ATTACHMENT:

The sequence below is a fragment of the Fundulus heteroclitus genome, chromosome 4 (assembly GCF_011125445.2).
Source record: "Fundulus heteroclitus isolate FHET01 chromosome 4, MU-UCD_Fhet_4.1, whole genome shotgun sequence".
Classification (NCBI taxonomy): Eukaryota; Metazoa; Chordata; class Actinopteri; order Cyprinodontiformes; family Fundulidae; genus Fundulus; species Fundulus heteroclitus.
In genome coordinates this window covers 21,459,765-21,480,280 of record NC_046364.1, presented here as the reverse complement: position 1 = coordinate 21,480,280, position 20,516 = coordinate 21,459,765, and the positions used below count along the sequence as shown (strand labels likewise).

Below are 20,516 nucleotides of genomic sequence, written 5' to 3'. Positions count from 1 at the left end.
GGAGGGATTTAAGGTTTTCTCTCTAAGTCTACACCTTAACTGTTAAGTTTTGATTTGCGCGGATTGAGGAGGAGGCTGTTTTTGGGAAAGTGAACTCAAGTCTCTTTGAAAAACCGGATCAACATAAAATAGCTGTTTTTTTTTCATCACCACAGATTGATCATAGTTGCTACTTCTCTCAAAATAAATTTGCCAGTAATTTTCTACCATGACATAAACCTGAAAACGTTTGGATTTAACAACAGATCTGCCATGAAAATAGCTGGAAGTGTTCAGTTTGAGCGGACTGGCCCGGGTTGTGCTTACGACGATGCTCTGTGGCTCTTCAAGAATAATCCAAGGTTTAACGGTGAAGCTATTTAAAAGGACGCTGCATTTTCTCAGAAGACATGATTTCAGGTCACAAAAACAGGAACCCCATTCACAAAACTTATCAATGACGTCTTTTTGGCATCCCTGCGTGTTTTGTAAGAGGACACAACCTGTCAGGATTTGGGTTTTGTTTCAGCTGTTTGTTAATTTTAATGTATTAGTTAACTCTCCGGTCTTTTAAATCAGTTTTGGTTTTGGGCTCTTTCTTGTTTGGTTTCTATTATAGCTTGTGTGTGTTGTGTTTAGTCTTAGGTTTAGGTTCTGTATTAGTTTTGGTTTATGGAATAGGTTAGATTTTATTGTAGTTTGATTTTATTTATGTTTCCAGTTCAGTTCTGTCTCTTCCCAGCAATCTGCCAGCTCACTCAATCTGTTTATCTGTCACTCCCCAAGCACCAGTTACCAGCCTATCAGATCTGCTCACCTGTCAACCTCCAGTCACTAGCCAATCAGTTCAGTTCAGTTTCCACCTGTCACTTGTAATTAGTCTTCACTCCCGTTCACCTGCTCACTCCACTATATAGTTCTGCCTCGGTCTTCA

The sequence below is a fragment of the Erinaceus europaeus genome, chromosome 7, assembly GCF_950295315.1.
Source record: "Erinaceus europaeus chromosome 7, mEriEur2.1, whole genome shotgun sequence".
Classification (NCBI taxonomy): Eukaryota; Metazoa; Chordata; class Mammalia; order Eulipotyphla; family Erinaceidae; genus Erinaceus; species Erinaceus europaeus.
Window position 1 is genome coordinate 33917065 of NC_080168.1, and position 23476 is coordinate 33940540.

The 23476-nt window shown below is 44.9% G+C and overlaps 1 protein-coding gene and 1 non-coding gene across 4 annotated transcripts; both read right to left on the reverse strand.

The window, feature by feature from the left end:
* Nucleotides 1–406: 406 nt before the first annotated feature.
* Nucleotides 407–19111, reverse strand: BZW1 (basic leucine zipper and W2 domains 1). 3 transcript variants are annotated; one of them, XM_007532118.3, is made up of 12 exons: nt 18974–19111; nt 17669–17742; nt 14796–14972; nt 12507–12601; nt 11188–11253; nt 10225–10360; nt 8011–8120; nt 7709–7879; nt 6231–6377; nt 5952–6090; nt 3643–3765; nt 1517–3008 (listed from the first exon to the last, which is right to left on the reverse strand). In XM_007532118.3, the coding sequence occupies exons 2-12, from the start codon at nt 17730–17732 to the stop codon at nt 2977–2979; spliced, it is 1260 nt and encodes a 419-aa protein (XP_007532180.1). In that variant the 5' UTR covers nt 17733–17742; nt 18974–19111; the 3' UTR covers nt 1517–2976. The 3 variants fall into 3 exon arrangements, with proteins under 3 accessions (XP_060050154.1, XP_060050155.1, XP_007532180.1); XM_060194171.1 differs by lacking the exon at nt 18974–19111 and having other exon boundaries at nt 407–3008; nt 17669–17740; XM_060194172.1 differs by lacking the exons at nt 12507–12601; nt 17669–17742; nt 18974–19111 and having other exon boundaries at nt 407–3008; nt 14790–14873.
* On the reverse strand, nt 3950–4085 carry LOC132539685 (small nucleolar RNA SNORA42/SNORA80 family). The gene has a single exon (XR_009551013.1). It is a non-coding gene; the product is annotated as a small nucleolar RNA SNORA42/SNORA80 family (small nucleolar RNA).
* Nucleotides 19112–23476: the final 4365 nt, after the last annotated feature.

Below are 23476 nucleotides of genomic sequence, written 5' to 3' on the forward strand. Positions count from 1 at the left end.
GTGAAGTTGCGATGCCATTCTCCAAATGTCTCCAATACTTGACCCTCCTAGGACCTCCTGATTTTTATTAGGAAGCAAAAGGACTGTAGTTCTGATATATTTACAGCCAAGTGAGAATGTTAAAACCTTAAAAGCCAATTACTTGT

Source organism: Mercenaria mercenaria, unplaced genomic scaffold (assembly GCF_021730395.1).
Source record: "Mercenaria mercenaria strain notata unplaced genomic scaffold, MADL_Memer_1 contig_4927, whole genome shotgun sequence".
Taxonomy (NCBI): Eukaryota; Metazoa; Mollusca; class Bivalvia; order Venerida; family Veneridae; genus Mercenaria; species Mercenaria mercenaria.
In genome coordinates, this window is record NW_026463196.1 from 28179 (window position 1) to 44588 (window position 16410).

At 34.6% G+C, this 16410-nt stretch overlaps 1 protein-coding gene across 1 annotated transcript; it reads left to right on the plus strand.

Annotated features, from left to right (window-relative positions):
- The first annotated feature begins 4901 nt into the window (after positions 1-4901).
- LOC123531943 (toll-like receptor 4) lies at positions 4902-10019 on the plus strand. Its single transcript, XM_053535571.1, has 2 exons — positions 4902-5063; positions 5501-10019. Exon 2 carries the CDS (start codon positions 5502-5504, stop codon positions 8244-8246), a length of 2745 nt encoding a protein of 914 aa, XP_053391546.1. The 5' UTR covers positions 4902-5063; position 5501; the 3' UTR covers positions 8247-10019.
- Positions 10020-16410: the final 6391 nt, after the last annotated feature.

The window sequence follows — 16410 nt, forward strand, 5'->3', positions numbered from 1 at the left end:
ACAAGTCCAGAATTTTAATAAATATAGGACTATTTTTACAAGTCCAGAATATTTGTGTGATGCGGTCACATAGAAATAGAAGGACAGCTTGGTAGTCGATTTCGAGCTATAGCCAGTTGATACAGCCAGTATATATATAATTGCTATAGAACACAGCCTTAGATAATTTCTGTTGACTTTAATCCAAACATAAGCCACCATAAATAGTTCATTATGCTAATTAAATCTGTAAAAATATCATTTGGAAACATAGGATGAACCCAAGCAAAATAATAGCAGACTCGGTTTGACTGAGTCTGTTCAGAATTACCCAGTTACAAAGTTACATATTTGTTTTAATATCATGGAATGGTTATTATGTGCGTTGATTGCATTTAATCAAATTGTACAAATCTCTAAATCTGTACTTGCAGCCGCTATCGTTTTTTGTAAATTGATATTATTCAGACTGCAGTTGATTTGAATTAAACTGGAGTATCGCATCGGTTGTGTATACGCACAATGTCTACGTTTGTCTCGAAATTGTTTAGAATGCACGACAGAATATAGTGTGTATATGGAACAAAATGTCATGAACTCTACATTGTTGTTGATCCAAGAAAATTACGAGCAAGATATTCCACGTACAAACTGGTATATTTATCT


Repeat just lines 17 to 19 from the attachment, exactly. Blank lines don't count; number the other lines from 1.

Below are 23476 nucleotides of genomic sequence, written 5' to 3' on the forward strand. Positions count from 1 at the left end.
GTGAAGTTGCGATGCCATTCTCCAAATGTCTCCAATACTTGACCCTCCTAGGACCTCCTGATTTTTATTAGGAAGCAAAAGGACTGTAGTTCTGATATATTTACAGCCAAGTGAGAATGTTAAAACCTTAAAAGCCAATTACTTGT

Source organism: Mercenaria mercenaria, unplaced genomic scaffold (assembly GCF_021730395.1).